You are asking for kilowatts of power, for sake of argument lets say something needs 1 kilowatt/hour (kWh) of power, at 12Volts, thats about 83 amps solid for 1 hour, therefor you would need an 83Ah 12V battery (at least) to sustain it for that amount of time, and at the end of that hour it would be completely dead.

    To put this in perspective we sell a 100 kWh battery backup for use when the power goes out

    Granted it outputs 120V AC but still, the unit is the size of a small box truck, I think what you are trying to do is not feasible, you would probably be better off getting a long extension cord, or getting something like an APC backup
     
  6. thesystem

    thesystem

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    May 2, 2012
    FIRST Thanks Donkey!

    Second My definition of portable was about the size of an american football so about 11 inches by 4 inches... This product wasn;t so much of a camping idea but I guess along the lines. It would be something you could throw in your backpack and bring it to work or school. It seems that we may have held our exception too high for this project (Thats what we get for beging Post production workers!).

    This is great stuff my my research! And thanks again for your time!

    Best,
    M
     
  7. thesystem

    thesystem

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    May 2, 2012
    Thanks GreenGiant!

    It is great to see someone comment from the battery tech industry! I know you said it was "just for the sake of argument"....BUT lets say I only need this power for about 5-10 minutes MAX! Would that change the size of the battery to a nice cute little one? Not one that would need a car battery / whole team to move it?

    Also any chance you could send me a link to your companies site to take a look at some of these batteries you work on?

    Thanks for your time! Much appreciated!

    Best
    M
     
  8. donkey

    donkey

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    Feb 26, 2011
    batteries usage is usually defined in ah(amp hours) or cc(cold crank amp) the latter is usually found on car batteries to show how many amps it can provide at most to turn the starter motor which in turn cranks the motor into running.
    the previous one is usually a deep cycle battery. now the issue is, is what you are running. if for example you are camping and want a torch (I have bestest one ever but it cost $200) you could get away with buying some ultrabright LEDs(cree and luxeon are 2 examples). they drain very little power for the amount of light they produce and need no inverter(they do however need a regulator).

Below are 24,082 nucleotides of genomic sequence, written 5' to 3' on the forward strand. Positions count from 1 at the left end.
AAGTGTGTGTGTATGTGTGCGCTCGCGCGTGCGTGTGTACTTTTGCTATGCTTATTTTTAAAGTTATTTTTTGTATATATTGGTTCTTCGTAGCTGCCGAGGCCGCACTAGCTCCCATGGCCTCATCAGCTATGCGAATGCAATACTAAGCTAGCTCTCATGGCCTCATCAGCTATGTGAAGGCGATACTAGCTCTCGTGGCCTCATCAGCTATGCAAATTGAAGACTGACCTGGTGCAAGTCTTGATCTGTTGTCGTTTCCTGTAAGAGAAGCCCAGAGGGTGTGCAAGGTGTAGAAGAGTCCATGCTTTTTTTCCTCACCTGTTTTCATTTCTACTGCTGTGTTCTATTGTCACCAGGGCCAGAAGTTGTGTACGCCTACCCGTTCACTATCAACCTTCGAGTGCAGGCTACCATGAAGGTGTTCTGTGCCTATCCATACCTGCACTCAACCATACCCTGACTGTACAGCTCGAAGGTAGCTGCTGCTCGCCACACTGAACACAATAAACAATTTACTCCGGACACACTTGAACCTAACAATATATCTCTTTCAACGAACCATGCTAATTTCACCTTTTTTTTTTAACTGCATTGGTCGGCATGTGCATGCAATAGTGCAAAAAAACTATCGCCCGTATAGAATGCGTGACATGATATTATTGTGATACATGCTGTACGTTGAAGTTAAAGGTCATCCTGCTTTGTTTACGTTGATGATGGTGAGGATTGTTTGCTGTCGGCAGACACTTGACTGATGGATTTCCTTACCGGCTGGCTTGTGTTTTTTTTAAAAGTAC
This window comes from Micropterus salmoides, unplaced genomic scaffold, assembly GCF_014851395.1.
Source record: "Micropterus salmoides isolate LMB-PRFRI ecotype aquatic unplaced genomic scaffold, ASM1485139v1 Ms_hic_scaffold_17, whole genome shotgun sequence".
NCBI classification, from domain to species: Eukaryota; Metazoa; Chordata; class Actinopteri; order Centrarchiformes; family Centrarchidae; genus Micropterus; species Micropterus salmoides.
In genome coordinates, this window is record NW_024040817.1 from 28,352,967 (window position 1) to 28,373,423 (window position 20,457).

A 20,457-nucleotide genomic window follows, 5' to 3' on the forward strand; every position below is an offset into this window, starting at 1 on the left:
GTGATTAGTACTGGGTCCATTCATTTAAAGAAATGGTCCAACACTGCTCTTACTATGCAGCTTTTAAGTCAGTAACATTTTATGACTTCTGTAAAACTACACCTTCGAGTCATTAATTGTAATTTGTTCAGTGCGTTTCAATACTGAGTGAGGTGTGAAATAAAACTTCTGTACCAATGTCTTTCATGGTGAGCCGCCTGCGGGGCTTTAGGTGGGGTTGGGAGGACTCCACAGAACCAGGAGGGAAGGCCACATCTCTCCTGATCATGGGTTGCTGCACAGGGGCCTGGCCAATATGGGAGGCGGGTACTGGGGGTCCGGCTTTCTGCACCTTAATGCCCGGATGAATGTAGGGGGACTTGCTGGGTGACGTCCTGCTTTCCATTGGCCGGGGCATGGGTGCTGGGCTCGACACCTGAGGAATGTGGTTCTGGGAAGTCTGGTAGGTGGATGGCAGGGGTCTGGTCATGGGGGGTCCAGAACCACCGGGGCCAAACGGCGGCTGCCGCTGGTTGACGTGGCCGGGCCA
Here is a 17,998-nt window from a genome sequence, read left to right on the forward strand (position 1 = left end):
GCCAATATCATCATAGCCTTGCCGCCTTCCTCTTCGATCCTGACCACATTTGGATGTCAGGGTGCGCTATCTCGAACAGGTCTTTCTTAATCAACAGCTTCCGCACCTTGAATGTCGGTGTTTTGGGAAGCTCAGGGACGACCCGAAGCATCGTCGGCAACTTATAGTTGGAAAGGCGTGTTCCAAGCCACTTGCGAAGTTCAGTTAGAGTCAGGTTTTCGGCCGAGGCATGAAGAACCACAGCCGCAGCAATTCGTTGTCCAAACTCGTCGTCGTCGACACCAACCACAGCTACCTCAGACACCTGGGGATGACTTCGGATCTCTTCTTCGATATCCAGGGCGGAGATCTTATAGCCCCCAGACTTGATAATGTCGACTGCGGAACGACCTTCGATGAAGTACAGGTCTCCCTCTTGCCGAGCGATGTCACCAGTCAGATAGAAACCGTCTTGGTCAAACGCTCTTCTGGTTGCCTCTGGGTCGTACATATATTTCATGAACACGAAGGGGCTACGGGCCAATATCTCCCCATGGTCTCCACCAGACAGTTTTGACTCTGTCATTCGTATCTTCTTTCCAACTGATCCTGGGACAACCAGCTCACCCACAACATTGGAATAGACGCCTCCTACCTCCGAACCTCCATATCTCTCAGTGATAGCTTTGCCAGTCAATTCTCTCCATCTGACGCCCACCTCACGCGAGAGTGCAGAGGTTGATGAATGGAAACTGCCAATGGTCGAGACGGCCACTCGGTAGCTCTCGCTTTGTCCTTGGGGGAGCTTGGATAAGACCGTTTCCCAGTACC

if you want a t.v. (which in my opinion ruins the idea of camping but hey thats just my opinion) you have several options from using an inverter to buying a portable one. each item used uses different amounts of kwh.
    the basics of a charging plant is as follows,
    first and foremost calculate what kwh you need, hyperthetically a tv uses 1kwh. you then have to figure out how long you want to run this item for, lets say 2hours at night so thats 2kwh. you go hiking for 3 days so thats 6kwh as you aren't recharging.
    take that figure and find a battery and inverter to match. first of all the battery has to hold that many kwh (can someone please give me the formula to equate kwh to amps and use this example to calculate it... however inaccurate the tv usage is) the battery can hold. remember that sla batteries don't like going below 80%
    second make sure the inverter can output the kw the appliance needs in our example i doubt a 100watt inverter will last too long.
    when you have all of this you will know what battery and inverter to buy. having said that at the current time the most ah i have seen in a single sla battery is 200ah and they cost 800 aus dollars(a bit more for american).
    they big alternative to that is a portable generator which takes fuel. these are heavy to carry but i reckon with some ingenuity you will be able to place some decent wheels on it.
    as for portability...... ever lifted a car battery???
    I highly doubt you will find something under 10kg that will last more than 5 minutes. as for charging find a charger when you get home and take the LOAD(inverter) of the battery.
     
  9. Wabajig

    Wabajig

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    Apr 14, 2012
    To get more specific, what are you recharging?